"1. On 27 October 2003, the Council has adopted - a Council Decision approving the accession of the European Community to the Protocol Relating to the Madrid Agreement Concerning the International Registration of Marks, adopted at Madrid on 27 June 1989, and - a Council Regulation modifying Council Regulation (EC) No 40/94 on the Community trade mark to give effect to the accession of the European Community to the Protocol Relating to the Madrid Agreement Concerning the International Registration of Marks adopted at Madrid on 27 June 1989. (cf. Communication No 8/03 of the President of the Office of 18.11.2003, OJ OHIM 1/2004)
2. On 26 April 2004, the Commission has adopted - Commission Regulation (EC) No 782/2004 amending Regulation (EC) No 2868/95 (the Implementing Regulation), and - Commission Regulation (EC) No 781/2004 amending Regulation (EC) No 2869/95 (the Fees Regulation). Both Regulations are published in OJ EC No L 123 of 27.4.2004. They are republished in the same issue of the Official Journal of the Office as this Communication.
3. This paves the way for the deposit of the instrument of accession of the European Community to the Madrid Protocol, in such a manner that the accession of the European Community should become effective on the
1st of October 2004.
As from that date international applications may be filed with the Office, and the Regulations mentioned above will enter into force. It has to be stressed that the legally binding date will be the date which will be notified by the Director-General of WIPO. The Office will inform the public again once the legally binding date will be known.
This means that (probably) starting with October 01, 2004, an EU Community Trade Mark can be taken as a basis for an International Registration under the Madrid System. Moreover, the OHIM will then be available as a designation for an International Registration. The future will show hoew attractive the OHIM - Madrid link is in terms of costs and conditions.
"Munich, the city whose switch to Linux was seen as so significant it attracted a personal visit from Microsoft CEO Steve Ballmer, has announced that its yearlong trial is a success and that it will stick with open source for its PCs.
The change will officially take place on July 1, and 14,000 desktops will permanently migrate to the open-source platform. The pilot was run using Novell's SuSE Linux and IBM products. But the eventual contract - which could be worth tens of millions of euros - will be put out to tender.
The city's move to Linux is the biggest migration ever from proprietary software to open source, and it will call for municipal PCs and notebooks to move from Microsoft Office to OpenOffice and to use the Mozilla browser. City officials voted last year to make the change. [...]"
The current dispute over patents on computer-implemented inventions should not misguide anybody within the IP Community, including but not limited to patent professionals, to ponder any options to win that battle by relying on any assumptions hypothesiseing the decline of Linux - that brand of FOSS is well alive and will stay here for any forseeable future.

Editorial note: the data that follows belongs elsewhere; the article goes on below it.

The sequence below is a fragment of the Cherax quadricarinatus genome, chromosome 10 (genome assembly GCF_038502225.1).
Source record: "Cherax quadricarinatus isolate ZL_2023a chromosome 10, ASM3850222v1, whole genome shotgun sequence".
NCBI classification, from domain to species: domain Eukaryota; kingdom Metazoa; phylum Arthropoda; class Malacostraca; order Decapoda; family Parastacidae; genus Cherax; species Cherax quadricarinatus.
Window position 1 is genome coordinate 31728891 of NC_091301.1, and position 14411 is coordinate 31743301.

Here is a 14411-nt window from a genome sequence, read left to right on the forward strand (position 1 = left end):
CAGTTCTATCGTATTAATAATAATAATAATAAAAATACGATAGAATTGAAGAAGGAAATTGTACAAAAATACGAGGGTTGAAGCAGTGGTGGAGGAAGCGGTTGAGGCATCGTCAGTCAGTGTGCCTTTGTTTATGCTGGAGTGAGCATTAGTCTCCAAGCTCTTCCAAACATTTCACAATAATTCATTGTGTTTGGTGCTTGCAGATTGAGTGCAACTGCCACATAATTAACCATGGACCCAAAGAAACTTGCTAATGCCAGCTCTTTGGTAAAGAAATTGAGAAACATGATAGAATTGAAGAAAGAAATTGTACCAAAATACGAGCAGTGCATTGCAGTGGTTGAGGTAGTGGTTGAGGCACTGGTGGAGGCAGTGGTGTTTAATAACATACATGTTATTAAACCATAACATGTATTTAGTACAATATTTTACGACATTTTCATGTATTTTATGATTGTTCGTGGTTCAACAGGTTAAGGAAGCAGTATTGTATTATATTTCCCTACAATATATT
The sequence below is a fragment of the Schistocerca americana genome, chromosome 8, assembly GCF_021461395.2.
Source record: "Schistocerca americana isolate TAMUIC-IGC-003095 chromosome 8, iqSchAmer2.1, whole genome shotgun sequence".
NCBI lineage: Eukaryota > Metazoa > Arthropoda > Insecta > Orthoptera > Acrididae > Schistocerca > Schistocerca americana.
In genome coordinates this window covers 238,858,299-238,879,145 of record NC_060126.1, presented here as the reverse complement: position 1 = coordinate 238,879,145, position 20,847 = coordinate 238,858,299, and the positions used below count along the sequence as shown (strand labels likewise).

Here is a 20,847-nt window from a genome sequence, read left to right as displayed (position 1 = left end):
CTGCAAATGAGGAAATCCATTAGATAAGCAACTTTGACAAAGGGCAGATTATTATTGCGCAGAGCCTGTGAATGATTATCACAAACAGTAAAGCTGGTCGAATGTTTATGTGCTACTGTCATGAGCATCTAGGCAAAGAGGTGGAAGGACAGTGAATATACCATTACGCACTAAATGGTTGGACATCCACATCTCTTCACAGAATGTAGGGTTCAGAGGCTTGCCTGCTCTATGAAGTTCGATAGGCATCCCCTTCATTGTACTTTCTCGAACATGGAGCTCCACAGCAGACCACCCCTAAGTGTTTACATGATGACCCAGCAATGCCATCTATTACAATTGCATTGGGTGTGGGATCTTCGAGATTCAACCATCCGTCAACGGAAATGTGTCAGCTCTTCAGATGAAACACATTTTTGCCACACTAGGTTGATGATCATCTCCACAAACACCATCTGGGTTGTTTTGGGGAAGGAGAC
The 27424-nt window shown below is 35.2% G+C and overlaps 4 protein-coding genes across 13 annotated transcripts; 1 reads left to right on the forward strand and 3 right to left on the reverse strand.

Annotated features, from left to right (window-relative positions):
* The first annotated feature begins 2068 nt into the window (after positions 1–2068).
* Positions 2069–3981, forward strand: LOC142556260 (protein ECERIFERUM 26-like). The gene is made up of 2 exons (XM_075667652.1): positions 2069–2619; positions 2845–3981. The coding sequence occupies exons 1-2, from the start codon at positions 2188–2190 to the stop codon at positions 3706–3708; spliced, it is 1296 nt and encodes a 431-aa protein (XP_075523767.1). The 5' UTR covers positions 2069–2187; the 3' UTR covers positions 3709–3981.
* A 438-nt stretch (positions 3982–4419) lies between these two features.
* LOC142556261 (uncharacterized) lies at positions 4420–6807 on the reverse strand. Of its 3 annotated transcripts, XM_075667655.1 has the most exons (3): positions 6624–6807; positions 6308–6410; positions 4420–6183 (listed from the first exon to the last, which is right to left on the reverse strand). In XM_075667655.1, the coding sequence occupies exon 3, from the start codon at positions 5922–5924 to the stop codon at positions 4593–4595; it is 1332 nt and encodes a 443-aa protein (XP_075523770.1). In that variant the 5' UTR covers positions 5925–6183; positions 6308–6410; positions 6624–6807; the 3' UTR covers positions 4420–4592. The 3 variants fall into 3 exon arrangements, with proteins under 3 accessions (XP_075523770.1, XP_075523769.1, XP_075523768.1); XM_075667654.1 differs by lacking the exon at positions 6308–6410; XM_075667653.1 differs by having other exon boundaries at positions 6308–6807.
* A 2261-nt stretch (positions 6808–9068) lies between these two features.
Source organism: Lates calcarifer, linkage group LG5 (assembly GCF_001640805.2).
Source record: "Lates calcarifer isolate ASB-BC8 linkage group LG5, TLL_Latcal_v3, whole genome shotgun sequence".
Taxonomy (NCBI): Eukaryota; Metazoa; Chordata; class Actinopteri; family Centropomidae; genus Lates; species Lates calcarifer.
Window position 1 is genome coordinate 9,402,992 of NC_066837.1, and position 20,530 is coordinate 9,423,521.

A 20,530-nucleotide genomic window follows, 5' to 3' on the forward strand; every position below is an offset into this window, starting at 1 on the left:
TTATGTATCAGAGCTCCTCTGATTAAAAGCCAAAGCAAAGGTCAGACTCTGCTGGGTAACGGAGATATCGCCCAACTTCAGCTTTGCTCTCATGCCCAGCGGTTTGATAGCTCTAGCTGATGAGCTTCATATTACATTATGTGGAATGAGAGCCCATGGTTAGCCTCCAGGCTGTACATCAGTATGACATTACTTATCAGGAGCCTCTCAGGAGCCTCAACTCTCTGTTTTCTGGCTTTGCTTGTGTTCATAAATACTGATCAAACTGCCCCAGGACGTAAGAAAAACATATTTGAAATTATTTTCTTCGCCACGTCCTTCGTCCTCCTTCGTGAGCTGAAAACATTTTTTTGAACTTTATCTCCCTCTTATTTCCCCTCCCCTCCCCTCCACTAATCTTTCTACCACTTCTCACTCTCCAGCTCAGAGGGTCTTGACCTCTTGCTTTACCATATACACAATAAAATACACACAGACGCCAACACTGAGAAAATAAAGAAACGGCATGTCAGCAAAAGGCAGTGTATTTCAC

German F.D.P. fishing for Compliments amongst Anti-Patent Activists.
The German Free Democratic Party (F.D.P.) has started a somewhat odd initiative to launch a draft resolution [in German only, sorry] on the question of patentability of computer-implemented invention in the lower House of the German Parliament (Bundestag).
So, what's odd with this draft resolution?
On May 27, 2004, a number of MPs belonging to the parliamentary group of the F.D.P. in the Lower House of Parliament suddenly discovered that the political agreement as reached in the session of the EU Competitiveness Council on May 18, 2004 was wrong. The draft resolution now demands the German Government to withdraw her support for this political compromise given on that session. Has the German Government ever post festum withdrawn her approval concerning any EU compromise reached on the level of ministers? Doing so surely would evoke a major political crisis of the EU.
The more odd, however, is the statement of grounds given in the F.D.P. draft resolution: "According to Article 10 of the 'Agreement on Trade-Related Aspects of Intellectual Property Rights (TRIPs)' software shall be protected according to the rules of copyright law. [...] A protection of ideas by patent law is hardly compatible with the protection of the manifestation as granted by copyright law."
This is, frankly speaking, rubbish. Article 10 paragraph 1 of TRIPS reads:
Computer Programs and Compilations of Data
1. Computer programs, whether in source or object code, shall be protected as literary works under the Berne Convention (1971).
And, Article 9 paragraph 2 of TRIPS reads:
Relation to the Berne Convention
2. Copyright protection shall extend to expressions and not to ideas, procedures, methods of operation or mathematical concepts as such.
Finally, I'll give a quotation of Article 1 paragraph 1 of TRIPS:
Nature and Scope of Obligations
1. Members shall give effect to the provisions of this Agreement. Members may, but shall not be obliged to, implement in their law more extensive protection than is required by this Agreement, provided that such protection does not contravene the provisions of this Agreement. Members shall be free to determine the appropriate method of implementing the provisions of this Agreement within their own legal system and practice.